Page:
Labor and Democratic Party leaders are concerned – and rightly so – that labor’s rank-and-file may not turn out in November to support labor-friendly Democrats in the massive numbers that played a major role in the election of President Obama and Democratic congressional majorities in 2008.
AFL-CIO officials are hoping to turn the anger and frustration that so many working people feel into votes, financial support and campaigning in behalf of pro-labor Democrats. But the officials worry about an “enthusiasm gap” among unionists and their supporters stemming from the relatively slow pace of the progressive economic and political changes that they had very much expected from Obama and the congressional Democrats.
Many unionists are frustrated as usual by the lack of a viable progressive alternative to the Democratic Party. But they’d best beware, as AFL-CIO President Richard Trumka says, of the serious consequences of being less than enthusiastic supporters of Democratic candidates in November’s elections.
“The Republican Party of NO doesn’t want our vote,” says Trumka. “All they want is for us to stay home. They want us to feel hopeless and disgusted so they can come back by default.”
Trumka acknowledges that many union members, and many of their supporters and other progressives, are frustrated with the slow pace of economic change, the continuing high unemployment rate, continuing wars and other serious, unsettled problems.
But Trumka points out that in just a year and a half, Obama has had to dig out of a huge economic hole and “face extremist opposition on every point.” Yet, Trumka notes, “We’ve halted taxpayer bailouts … no longer are losing 700,000 jobs a month but are gaining a few… And by the end of this year we will have created or saved 3 1/2 million jobs and have fulfilled the dream of every president since Harry Truman and started to move down the road to health care for all. “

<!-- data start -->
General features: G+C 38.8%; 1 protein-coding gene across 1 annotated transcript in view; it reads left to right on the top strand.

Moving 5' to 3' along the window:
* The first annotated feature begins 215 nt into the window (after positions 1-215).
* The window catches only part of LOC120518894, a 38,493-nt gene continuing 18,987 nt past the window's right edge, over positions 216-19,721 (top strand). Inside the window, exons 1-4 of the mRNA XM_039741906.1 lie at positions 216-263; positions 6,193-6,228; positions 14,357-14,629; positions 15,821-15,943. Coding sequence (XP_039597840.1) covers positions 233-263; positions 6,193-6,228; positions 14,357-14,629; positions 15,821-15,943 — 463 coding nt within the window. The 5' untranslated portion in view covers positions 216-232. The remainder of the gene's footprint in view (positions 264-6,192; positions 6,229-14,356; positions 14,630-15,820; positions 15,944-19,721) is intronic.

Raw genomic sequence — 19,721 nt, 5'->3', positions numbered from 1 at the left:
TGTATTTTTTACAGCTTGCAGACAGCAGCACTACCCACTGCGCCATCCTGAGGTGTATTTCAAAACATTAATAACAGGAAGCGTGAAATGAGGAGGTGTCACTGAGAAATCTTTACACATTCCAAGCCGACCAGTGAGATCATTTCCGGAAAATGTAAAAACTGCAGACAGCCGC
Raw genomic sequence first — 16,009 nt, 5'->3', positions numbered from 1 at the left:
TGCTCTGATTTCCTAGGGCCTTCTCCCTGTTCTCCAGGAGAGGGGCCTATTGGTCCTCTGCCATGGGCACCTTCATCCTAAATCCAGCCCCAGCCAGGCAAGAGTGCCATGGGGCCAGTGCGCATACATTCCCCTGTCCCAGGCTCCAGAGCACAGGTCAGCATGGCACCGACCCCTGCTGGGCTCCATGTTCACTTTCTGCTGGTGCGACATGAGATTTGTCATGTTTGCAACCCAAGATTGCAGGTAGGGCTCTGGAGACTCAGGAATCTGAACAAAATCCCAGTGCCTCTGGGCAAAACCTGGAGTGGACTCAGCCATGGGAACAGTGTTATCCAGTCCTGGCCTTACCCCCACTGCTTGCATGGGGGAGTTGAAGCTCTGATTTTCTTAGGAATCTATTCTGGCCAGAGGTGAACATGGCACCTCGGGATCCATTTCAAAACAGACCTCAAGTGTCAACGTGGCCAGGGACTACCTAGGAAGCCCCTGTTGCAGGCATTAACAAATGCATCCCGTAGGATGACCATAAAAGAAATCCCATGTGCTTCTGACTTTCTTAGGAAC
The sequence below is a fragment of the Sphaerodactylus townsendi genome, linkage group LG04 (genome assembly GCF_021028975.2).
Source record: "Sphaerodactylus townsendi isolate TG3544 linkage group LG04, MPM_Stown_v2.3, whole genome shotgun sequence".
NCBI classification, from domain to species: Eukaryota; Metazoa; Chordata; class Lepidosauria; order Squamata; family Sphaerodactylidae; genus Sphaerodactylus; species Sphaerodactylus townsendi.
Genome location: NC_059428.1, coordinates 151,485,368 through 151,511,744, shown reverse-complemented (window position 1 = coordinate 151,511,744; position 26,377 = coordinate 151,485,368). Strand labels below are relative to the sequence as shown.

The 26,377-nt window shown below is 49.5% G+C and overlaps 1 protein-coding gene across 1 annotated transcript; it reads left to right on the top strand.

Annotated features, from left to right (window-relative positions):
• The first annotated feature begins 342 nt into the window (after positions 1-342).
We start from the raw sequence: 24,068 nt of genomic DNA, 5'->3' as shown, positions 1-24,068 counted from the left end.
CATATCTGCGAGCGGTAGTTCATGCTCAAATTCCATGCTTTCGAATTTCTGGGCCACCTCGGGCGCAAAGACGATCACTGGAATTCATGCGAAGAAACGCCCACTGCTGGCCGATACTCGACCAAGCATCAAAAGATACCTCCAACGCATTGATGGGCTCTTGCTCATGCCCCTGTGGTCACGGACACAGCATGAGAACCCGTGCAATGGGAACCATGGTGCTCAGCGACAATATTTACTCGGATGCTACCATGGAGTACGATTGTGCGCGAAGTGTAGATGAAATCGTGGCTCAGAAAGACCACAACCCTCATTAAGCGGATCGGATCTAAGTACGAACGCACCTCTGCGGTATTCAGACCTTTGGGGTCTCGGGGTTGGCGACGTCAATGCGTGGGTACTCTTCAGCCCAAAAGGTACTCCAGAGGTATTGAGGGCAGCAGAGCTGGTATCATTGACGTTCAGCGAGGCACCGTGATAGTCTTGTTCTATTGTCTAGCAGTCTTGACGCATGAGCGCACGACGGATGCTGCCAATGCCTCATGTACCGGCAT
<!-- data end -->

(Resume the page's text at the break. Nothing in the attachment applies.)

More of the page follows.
Organized labor has particularly good reason to be pleased with the performance of Obama and the congressional Democrats – particularly good reason to once again deploy millions of campaign dollars and millions of campaign workers in their behalf as labor did in the 2008 elections.
The Labor Department and National Labor Relations Board, virtually tools of the anti-labor right wing under President Bush, are under Obama returning to their job of enforcing the laws that guarantee workers the right to unionize without employer interference.
And federal agencies are once again strictly enforcing the minimum wage and hour laws and other vital pro-worker laws that had been seriously neglected under Bush’s distinctly anti-labor administration. What’s more, the Occupational Safety and Health Administration is actually attempting to clamp down on the widespread violation of the job safety laws that has led to the needless deaths and serious injury of millions of American workers.
“We know you are angry,” Trumka told a recent gathering of labor leaders, “but we have made progress. No one said this was going to be easy. Ask African Americans how long they have fought and continue to fight. If they had given up after a year and a half they would still be in chains.”
November’s election, says Richard Trumka, is “the most crucial election in 75 years.” It will in any case be of unusually high importance to America’s working people and their unions and of exceptional importance to the rest of us as well.
Dick Meister, former labor editor of the SF Chronicle and KQED-TV Newsroom, has covered labor and politics for a half-century. Contact him through his website, www. dickmeister.com, which includes more than 250 of his recent columns.